As for plans for the future, Mohd Satar says: “We are now preparing for PASM which is for those who have completed their lower secondary education. It will be the secondary school equivalent of PASR.

“Nothing is confirmed yet but we have plans to have the PASM at the same time as PT3 (Form Three Assessment) which will also be a school-based assessment.”



The PASR objective is to assess pupils’ aptitude for numbers, their ability to interact with others and learn a skill.It also aims to measure the achievement and the development level of special needs pupils using an integrated assessment approach which encourages meaningful learning by using skills that can be applied in real life.

Prior to the PASR implementation, pupils with learning disabilities did not have any alternative to cater to their learning needs.

In fact, there has so far been no centralised assessment at all for special needs pupils.

While no single test or evaluation can capture a child’s full spectrum of strengths and challenges, an assessment like the PASR helps teachers gauge their pupils to some extent.

Examinations Syndicate Alternative Assessment Development Sector head Mohd Satar Ramli says the Education Ministry wanted a fair way to assess these pupils.

“We explored and studied the assessment instruments used in foreign countries and found that they had modified their mainstream syllabus to suit the pupils’ needs,” he adds.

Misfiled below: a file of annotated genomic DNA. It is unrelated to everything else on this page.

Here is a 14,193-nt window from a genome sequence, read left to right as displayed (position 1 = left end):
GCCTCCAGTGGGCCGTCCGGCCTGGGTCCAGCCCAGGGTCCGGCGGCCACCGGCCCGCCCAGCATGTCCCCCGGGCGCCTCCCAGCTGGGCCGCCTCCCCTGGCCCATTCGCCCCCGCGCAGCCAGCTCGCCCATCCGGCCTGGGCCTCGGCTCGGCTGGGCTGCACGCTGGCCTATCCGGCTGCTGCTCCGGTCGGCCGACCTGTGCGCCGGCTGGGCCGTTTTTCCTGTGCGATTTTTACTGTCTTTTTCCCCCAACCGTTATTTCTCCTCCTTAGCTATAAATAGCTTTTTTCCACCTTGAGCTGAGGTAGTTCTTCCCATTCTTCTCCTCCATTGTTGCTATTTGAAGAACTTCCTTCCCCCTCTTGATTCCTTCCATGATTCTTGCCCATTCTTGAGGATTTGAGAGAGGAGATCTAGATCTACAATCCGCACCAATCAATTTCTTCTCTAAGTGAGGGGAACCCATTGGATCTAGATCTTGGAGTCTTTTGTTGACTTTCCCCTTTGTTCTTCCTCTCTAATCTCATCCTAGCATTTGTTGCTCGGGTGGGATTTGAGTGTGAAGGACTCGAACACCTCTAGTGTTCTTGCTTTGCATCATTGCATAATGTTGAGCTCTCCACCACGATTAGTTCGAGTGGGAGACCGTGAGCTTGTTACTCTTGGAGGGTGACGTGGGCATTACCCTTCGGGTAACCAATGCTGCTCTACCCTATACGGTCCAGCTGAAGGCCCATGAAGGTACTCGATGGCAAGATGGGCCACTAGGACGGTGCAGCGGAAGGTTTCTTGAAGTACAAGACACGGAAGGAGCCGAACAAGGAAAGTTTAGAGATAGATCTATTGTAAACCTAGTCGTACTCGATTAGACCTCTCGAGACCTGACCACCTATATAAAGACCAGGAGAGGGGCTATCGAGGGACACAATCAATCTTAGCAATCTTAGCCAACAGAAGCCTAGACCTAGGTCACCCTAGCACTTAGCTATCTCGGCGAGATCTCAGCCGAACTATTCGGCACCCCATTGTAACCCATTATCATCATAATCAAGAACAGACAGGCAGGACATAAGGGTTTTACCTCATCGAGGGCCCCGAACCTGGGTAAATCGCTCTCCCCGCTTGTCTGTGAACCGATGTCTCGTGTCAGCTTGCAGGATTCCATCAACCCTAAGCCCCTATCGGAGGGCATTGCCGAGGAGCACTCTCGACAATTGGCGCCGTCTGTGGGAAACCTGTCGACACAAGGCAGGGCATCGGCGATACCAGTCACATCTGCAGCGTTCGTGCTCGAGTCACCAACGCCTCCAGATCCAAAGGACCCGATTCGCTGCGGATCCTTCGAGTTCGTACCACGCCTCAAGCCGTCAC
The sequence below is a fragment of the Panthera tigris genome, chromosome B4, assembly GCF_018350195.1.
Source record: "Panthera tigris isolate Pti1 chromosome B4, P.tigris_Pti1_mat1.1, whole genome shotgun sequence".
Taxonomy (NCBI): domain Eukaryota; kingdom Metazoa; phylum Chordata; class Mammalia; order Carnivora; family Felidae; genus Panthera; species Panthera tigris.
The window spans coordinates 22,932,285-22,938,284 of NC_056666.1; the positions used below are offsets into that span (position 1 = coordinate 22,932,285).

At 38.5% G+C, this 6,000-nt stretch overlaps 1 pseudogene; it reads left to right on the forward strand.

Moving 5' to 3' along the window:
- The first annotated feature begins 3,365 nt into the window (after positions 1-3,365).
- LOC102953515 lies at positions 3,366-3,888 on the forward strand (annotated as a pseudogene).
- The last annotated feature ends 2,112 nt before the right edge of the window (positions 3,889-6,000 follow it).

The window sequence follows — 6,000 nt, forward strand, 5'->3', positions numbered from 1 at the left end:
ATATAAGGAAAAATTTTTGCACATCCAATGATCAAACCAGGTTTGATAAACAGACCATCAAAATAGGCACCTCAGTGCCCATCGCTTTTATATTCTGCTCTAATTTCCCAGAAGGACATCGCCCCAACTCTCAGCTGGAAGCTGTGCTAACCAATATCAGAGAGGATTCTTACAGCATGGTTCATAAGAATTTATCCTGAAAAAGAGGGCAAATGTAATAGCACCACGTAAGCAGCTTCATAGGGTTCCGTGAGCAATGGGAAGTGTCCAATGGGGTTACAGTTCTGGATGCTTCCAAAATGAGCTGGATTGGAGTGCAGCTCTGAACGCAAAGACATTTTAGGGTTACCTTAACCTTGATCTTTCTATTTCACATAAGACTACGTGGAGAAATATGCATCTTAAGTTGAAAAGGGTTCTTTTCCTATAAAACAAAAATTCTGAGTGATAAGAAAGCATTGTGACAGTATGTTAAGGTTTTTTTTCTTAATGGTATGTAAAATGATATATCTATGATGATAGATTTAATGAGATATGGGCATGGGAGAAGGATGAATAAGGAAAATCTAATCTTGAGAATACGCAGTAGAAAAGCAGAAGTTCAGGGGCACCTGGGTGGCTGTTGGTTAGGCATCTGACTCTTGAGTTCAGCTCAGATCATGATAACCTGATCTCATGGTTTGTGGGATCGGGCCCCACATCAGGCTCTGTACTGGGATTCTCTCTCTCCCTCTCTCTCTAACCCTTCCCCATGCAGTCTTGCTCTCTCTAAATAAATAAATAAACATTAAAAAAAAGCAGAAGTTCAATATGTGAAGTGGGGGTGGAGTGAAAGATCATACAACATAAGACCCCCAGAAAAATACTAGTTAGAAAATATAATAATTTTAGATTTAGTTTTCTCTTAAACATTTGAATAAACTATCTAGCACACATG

Education Minister Datuk Seri Mahdzir Khalid (second from left) presents Khoo Jenny (second from right), a special needs student from SK Bukit Rahman Putra, Sungai Buloh, with her PASR certificate. — File photo
Education Minister Datuk Seri Mahdzir Khalid (second from left) presents Khoo Jenny (second from right), a special needs student from SK Bukit Rahman Putra, Sungai Buloh, with her PASR certificate. — File photo

“We didn’t want to modify the national syllabus for special needs pupils just for the sake of doing so,” he adds, saying that the ministry wants to make sure the assessment report has a purpose in helping and defining the pupil’s development to the next level.

He says the ministry is taking a “gentle approach’’ as the children are sensitive.

In 2016, 2,550 pupils from 738 schools took the PASR.

One of the ways the ministry is using a gentle approach for this assessment is to do away with grades.

Instead, candidates are given a competency level ranking.

“They are either “not competent”, “competent” and “more than competent”.